The Exercise and Physical Activity Resource Center at the University of California, San Diego conducted a metabolic study to determine how riding an elliptical bike compares to running and traditional cycling. They determined that elliptical cycling burns, on average, 33% more calories than riding a conventional bike at the same speed. The study also found that going 16.5mph on an ElliptiGO elliptical bike was equivalent in effort to running at an 8 minute per mile pace. Read the study and try out our online calorie calculator to compare all 3 modes of exercise.
Not at all. In fact, elliptical bikes are sort of the opposite of recumbents. Recumbent bikes usually have a pretty big seat with a back rest, whereas elliptical bikes have no seat at all. Recumbent riders pedal with their legs parallel to the ground, while elliptical bike riders pedal with legs that are perpendicular to the ground. The recumbent rider’s visibility is usually limited because they are lower to the ground, making it both harder to see them and harder for them to see around obstacles like cars, bushes, walls, etc. In contrast, the elliptical bike rider’s visibility is unusually good because their line of sight is elevated and their whole body is visible, making them easier for drivers, pedestrians and other cyclists to see. The high riding position also enables an elliptical cyclist to see over cars, trucks and SUVs, reducing the likelihood that they will have their vision blocked by obstacles. Finally, the recumbent bike rider pushes pedals in a circle to propel their bike while the elliptical bike rider takes strides that are similar to walking or running to propel the bike forward.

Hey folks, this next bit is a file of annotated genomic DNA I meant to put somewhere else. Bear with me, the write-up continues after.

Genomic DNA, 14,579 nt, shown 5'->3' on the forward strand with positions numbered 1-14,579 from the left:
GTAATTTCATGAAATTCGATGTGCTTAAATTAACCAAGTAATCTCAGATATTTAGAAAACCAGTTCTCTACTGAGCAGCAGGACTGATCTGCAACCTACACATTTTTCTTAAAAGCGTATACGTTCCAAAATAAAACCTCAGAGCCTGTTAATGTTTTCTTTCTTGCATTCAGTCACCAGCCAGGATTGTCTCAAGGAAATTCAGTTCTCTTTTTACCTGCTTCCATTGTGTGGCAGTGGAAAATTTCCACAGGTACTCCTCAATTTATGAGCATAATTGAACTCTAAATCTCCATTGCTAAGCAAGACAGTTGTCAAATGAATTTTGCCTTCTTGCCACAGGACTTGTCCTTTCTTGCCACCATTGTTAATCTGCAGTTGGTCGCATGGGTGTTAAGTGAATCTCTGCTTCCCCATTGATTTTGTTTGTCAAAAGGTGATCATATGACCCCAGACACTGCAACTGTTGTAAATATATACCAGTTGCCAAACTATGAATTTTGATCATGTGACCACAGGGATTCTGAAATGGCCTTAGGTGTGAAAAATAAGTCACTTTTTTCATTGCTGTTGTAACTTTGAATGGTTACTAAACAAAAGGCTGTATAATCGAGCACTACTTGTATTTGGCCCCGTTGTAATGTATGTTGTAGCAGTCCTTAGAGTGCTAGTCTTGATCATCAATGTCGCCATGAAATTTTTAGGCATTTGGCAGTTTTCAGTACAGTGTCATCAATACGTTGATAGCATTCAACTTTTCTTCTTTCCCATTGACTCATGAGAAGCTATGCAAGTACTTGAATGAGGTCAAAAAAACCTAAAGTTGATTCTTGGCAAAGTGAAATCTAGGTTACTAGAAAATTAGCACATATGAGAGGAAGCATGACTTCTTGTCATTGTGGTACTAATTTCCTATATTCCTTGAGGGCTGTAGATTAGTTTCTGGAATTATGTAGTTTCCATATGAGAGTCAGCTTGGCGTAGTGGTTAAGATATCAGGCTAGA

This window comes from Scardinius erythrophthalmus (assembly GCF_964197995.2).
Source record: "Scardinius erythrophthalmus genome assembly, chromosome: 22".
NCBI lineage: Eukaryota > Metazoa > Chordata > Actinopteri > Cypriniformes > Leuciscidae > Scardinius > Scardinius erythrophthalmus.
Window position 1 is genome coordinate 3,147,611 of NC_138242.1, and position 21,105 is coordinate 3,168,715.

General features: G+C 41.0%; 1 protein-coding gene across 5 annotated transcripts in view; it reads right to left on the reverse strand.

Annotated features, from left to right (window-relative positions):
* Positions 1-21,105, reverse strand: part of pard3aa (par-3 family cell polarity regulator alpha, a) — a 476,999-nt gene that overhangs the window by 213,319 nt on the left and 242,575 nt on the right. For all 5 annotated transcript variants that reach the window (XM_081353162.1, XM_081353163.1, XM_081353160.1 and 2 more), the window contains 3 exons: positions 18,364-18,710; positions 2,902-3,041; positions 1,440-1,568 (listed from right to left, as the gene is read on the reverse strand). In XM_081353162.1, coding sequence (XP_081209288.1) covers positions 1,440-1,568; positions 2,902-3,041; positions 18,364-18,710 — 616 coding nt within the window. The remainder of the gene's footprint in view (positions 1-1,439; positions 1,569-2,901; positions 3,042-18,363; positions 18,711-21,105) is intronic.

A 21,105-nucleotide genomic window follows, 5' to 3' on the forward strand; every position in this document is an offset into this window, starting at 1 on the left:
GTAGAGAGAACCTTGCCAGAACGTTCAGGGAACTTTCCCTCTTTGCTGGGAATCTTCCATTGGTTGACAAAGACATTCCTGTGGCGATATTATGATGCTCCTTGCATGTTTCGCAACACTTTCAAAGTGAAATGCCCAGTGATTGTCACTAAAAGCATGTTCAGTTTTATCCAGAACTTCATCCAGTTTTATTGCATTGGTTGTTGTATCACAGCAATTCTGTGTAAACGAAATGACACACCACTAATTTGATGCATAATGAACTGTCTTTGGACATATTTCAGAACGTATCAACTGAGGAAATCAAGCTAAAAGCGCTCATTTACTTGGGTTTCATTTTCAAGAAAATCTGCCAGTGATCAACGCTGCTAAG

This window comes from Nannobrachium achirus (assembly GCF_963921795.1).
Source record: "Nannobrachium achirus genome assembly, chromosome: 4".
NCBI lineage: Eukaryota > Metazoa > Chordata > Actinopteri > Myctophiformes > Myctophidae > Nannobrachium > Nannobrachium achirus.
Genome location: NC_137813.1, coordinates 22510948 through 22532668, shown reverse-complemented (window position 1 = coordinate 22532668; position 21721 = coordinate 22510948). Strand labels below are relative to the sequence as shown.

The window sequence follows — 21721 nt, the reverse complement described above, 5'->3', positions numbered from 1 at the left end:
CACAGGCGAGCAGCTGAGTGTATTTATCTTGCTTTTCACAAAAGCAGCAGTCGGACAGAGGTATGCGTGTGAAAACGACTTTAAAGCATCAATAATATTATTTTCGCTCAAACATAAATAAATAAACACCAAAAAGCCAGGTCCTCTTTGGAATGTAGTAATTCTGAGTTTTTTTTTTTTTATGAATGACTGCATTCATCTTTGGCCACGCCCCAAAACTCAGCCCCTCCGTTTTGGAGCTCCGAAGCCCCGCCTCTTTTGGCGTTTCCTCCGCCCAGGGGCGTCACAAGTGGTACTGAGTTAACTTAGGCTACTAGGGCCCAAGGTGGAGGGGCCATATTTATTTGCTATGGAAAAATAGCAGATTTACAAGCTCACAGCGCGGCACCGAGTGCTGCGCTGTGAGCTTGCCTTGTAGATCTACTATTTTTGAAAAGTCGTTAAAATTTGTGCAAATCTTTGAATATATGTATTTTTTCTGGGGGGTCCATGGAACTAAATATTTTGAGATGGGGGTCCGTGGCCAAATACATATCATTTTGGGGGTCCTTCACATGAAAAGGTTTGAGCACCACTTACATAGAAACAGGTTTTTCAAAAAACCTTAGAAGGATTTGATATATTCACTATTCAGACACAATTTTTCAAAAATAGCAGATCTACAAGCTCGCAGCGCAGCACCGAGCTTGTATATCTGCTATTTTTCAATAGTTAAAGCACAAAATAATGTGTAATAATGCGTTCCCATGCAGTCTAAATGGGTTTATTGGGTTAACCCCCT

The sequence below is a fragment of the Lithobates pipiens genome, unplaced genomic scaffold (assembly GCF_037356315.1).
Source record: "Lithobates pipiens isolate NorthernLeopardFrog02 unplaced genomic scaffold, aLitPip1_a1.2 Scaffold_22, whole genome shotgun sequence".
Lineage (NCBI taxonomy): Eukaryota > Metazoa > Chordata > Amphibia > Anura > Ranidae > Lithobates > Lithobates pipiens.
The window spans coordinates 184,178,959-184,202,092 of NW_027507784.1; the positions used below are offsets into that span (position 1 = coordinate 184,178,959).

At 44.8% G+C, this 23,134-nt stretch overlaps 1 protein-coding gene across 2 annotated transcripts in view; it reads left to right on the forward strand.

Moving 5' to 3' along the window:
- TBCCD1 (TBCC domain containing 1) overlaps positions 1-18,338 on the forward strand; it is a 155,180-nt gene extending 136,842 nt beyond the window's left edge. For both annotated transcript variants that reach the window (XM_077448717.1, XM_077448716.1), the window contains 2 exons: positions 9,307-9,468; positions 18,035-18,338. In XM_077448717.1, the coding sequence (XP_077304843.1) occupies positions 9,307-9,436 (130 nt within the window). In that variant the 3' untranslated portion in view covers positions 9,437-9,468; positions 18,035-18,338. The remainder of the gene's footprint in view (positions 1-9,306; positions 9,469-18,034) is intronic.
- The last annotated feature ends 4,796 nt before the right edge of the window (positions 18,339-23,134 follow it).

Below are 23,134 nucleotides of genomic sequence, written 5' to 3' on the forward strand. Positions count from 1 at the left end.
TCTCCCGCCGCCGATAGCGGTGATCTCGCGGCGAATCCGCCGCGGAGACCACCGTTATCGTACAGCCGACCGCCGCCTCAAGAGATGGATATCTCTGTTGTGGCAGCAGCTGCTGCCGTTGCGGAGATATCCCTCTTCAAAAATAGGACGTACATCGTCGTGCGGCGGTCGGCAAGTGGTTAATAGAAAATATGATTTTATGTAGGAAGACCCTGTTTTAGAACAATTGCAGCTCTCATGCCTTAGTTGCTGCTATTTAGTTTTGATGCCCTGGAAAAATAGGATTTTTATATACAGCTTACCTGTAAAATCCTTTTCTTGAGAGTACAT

We’ve never seen any. There are several different outdoor exercise vehicles that are propelled by different methods, but we’ve never seen any two-wheeled cycles designed to replicate outdoor running without the impact. There’s a three-wheeled elliptical tricycle on the market, but again, it’s quite different from the ElliptiGO.